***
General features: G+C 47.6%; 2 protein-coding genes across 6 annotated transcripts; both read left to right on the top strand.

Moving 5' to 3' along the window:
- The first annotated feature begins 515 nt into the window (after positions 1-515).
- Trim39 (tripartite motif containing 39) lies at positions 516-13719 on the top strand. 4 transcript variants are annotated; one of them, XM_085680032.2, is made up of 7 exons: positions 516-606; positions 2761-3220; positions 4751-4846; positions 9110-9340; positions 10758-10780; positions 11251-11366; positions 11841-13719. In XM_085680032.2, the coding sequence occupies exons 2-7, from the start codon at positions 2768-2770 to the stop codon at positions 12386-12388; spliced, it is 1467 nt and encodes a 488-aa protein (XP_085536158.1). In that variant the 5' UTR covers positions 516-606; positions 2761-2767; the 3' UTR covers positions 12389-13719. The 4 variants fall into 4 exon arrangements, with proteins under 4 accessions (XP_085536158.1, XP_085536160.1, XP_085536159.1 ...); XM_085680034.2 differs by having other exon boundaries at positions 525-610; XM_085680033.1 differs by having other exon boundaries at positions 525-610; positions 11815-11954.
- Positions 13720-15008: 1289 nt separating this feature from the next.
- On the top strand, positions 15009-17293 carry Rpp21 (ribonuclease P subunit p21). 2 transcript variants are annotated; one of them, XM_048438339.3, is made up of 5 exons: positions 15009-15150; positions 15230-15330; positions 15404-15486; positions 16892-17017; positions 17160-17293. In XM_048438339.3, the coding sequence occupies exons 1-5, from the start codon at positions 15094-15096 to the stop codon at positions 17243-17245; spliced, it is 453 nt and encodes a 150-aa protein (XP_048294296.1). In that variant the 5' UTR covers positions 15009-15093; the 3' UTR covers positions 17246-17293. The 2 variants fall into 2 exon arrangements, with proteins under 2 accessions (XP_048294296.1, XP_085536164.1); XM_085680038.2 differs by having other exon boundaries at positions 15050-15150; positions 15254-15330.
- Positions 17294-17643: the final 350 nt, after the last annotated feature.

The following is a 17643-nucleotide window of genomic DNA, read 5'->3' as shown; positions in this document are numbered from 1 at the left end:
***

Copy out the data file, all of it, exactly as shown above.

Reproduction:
General features: G+C 47.6%; 2 protein-coding genes across 6 annotated transcripts; both read left to right on the top strand.

Moving 5' to 3' along the window:
- The first annotated feature begins 515 nt into the window (after positions 1-515).
- Trim39 (tripartite motif containing 39) lies at positions 516-13719 on the top strand. 4 transcript variants are annotated; one of them, XM_085680032.2, is made up of 7 exons: positions 516-606; positions 2761-3220; positions 4751-4846; positions 9110-9340; positions 10758-10780; positions 11251-11366; positions 11841-13719. In XM_085680032.2, the coding sequence occupies exons 2-7, from the start codon at positions 2768-2770 to the stop codon at positions 12386-12388; spliced, it is 1467 nt and encodes a 488-aa protein (XP_085536158.1). In that variant the 5' UTR covers positions 516-606; positions 2761-2767; the 3' UTR covers positions 12389-13719. The 4 variants fall into 4 exon arrangements, with proteins under 4 accessions (XP_085536158.1, XP_085536160.1, XP_085536159.1 ...); XM_085680034.2 differs by having other exon boundaries at positions 525-610; XM_085680033.1 differs by having other exon boundaries at positions 525-610; positions 11815-11954.
- Positions 13720-15008: 1289 nt separating this feature from the next.
- On the top strand, positions 15009-17293 carry Rpp21 (ribonuclease P subunit p21). 2 transcript variants are annotated; one of them, XM_048438339.3, is made up of 5 exons: positions 15009-15150; positions 15230-15330; positions 15404-15486; positions 16892-17017; positions 17160-17293. In XM_048438339.3, the coding sequence occupies exons 1-5, from the start codon at positions 15094-15096 to the stop codon at positions 17243-17245; spliced, it is 453 nt and encodes a 150-aa protein (XP_048294296.1). In that variant the 5' UTR covers positions 15009-15093; the 3' UTR covers positions 17246-17293. The 2 variants fall into 2 exon arrangements, with proteins under 2 accessions (XP_048294296.1, XP_085536164.1); XM_085680038.2 differs by having other exon boundaries at positions 15050-15150; positions 15254-15330.
- Positions 17294-17643: the final 350 nt, after the last annotated feature.

The following is a 17643-nucleotide window of genomic DNA, read 5'->3' as shown; positions in this document are numbered from 1 at the left end: